O slideshow foi denunciado.
Utilizamos seu perfil e dados de atividades no LinkedIn para personalizar e exibir anúncios mais relevantes. Altere suas preferências de anúncios quando desejar.

NLP applied to French legal decisions

8.763 visualizações

Publicada em

Demonstration of a significant bias of some French court of appeal judges in decisions about the rights of asylum.


Presentation meetup ML Paris Feb 17th, 2016

Publicada em: Dados e análise
  • Entre para ver os comentários

NLP applied to French legal decisions

  1. 1. NLP applied to French legal decisions Demonstration of a significant bias of some French court of appeal judges in decisions about the rights of asylum. Feb 17th, 2016 www.supralegem.fr
  2. 2. Team ● Anthony Sypniewski @ Google (NYC) ○ Software Engineer, Data Scientist ○ Supra Legem: Dev the website (back end, front end) ● Michaël Benesty @ Deloitte (Paris) [this is me] ○ Tax law associate, former CPA/Financial auditor ○ XGBoost + FeatureHashing R packages co-author, DMLC member ○ Supra Legem: Dev ETL & machine learning None of the team member employers is linked in any way to this personal project. Opinions expressed here are team’s only.
  3. 3. Plan 1. Brief overview of the French legal system 2. The intuition behind word2vec 3. How we designed our fancy neural network 4. Presentation of the dataset and our bias analysis result
  4. 4. French legal system… in 1 schema ORDINARY COURTS ADMINISTRATIVE COURTSCIVIL LAW CRIME LAW Cour de cassation : chambers SupremeCourts1stDEGREE Labour Commercial 3 Civil chambers Criminal 2ndDEGREE Cour d’appel : chambers Labour Commercial Civil Criminal Cour d’ assises Tribunal de Commerce Tribunal de Grande Instance Tribunal Correctionnel Cour d’ assises Conseil de Prud’hommes Tribunal d’Instance Tribunal de Police Juge de proximite Conseil d’Etat Litigation division Cour administrative d’appel Tribunal administratif
  5. 5. A simple asylum seeker journey (or not) When an asylum seeker (or any other undocumented people) receives a deportation order (dark red boxes), one of the options is to ask an administrative court judge to cancel it.Those judge decisions are the one we will analyze in the next slides. For the most intrepid, a readable version of this schema is available on the Senate website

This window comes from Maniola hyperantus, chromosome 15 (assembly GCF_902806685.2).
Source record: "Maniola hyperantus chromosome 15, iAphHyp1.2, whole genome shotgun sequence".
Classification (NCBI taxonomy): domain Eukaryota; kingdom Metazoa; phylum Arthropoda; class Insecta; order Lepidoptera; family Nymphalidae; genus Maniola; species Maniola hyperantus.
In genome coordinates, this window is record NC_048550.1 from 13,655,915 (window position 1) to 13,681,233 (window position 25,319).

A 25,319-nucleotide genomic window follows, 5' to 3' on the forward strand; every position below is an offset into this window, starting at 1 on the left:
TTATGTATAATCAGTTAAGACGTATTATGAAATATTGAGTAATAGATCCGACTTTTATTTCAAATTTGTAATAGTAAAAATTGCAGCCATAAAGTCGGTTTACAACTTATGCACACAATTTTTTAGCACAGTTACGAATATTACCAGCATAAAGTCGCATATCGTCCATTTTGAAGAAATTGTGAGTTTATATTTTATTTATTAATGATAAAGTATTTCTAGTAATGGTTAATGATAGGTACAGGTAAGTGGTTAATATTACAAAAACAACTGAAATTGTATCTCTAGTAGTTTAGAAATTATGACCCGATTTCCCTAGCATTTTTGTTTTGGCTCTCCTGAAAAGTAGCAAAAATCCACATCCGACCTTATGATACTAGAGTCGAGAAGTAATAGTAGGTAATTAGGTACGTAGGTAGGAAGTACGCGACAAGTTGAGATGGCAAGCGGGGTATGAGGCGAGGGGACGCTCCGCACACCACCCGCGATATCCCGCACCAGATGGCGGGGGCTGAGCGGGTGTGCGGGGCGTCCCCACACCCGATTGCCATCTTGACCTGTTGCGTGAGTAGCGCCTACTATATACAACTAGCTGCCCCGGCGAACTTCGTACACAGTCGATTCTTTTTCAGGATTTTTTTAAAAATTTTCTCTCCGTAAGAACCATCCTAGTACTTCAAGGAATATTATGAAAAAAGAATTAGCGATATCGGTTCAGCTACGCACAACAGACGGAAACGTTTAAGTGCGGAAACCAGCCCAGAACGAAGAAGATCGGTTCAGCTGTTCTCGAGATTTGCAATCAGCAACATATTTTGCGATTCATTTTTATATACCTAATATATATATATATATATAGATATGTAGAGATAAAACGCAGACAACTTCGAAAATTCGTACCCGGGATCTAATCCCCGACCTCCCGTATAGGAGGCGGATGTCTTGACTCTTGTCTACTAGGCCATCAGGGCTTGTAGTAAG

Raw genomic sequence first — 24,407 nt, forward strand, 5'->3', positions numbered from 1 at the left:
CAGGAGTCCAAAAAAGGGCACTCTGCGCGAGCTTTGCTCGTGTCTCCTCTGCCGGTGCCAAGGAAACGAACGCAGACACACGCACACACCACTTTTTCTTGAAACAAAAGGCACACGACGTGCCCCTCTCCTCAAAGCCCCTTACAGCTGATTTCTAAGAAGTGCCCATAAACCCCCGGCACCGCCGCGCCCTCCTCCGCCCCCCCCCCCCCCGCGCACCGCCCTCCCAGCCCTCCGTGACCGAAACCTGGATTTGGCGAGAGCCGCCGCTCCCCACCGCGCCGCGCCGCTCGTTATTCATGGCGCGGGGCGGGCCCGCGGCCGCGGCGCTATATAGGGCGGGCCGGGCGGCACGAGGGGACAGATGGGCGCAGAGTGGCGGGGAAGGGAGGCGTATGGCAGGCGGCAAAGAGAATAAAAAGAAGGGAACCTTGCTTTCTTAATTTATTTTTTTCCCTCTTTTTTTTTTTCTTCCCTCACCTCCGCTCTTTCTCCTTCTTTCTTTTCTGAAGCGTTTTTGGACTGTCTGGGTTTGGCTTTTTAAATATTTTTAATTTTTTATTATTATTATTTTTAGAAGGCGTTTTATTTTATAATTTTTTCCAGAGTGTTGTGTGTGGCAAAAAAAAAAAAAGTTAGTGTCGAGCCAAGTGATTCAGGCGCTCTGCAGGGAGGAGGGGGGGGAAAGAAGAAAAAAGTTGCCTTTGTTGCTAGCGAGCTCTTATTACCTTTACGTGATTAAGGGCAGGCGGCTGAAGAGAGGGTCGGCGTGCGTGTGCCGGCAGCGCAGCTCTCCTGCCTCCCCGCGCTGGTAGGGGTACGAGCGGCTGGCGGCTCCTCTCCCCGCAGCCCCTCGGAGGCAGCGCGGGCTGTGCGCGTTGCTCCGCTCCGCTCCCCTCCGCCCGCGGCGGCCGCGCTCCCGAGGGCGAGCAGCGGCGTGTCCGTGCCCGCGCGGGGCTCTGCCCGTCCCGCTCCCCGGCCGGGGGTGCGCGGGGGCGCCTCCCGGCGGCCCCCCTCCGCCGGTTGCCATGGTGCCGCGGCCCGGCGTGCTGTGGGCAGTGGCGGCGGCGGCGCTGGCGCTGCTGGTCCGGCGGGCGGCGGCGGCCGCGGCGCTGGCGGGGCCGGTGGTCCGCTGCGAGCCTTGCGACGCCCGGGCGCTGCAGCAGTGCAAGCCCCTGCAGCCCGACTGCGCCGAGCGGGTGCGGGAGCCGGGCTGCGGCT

6. 6. Basic intuition behind word2vec : feed forward (1/3) Famous algorithm which assigns similar vectors to similar words from a corpus (what means similar?). Below is a theoric simplified version of word2vec which corresponds to 1 context word with Continuous Bag of Words (C-BOW). Task is to predict a word from its context. Ex.: The court of appeal judge is Mr. Toto. Based on the distributional hypothesis (Harris, 1954): you shall know a word by the company it keeps (Firth, 1957) ● Input layer: 1 hot encoded context word (indice in dictionary) ● W: context dense word matrice (whole dic) ● Hidden layer: context word dense vector ● W’: output dense word matrice (whole dic) ● Output layer: P(output | context word)
  7. 7. Basic intuition behind word2vec : feed forward (2/3) Objective : Loss : minimize E with Back propagation : With : can be interpreted as the prediction error Continue back propagation Output vector update : Continue back propagation Parameter update
  8. 8. Basic intuition behind word2vec : feed forward (3/3) Possible intuitions* from previous slide (during back propagation): ● e is the error rate; ● Output Word vector (w) tends to look like its context vector (w’); ● Context word will be adjusted by the sum of the output vectors (w’) weighted by the prediction error (e). Therefore, if a low probability is given to the word to predict, the adjustment will make context vector looks like more that output vector. In some way the context vector will be closer to it (cosine distance). Vice versa is true for high prediction for the wrong word. ● Combined, words sharing same distribution of contexts finish with similar vectors Some interesting readings about Word2Vec may include: ● word2vec Explained: deriving Mikolov et al.'s negative-sampling word-embedding method (2014, Yoav Goldberg, Omer Levy) ● Neural word embedding as implicit matrix factorization (2014, Yoav Goldberg, Omer Levy) *: this is a bad and partial summary from word2vec Parameter Learning Explained (2016, Xin Rong)
  9. 9. Recurrent Neural Network (RNN) structure is not that far from a shallow neural networks ● U matrix is initialized with vectors learned by word2vec ● x is just a 1 hot encoded vector of the word indice in the whole corpus dictionary ● The model is basically stored in W ● W is shared among steps -> RNN is like deep learning with shared weights. ● Because of noise on long sequences, vanishing / exploding gradient issue is exacerbated
  10. 10. Gated Recurrent Unit (GRU) improves long dependencies GRU has 2 gates: ● Reset gate r: determines how to combine the new input with the previous memory ● Update gate z: how much of the previous memory to keep around Unlike RNN, GRU can choose what to learn from the present and what to throw away from the past. Advantages: ● Important features are protected against being overwritten ● During back propagation, there are shortcut paths that bypass multiple temporal steps -> avoid vanishing gradients as a result of passing through multiple bounded nonlinearities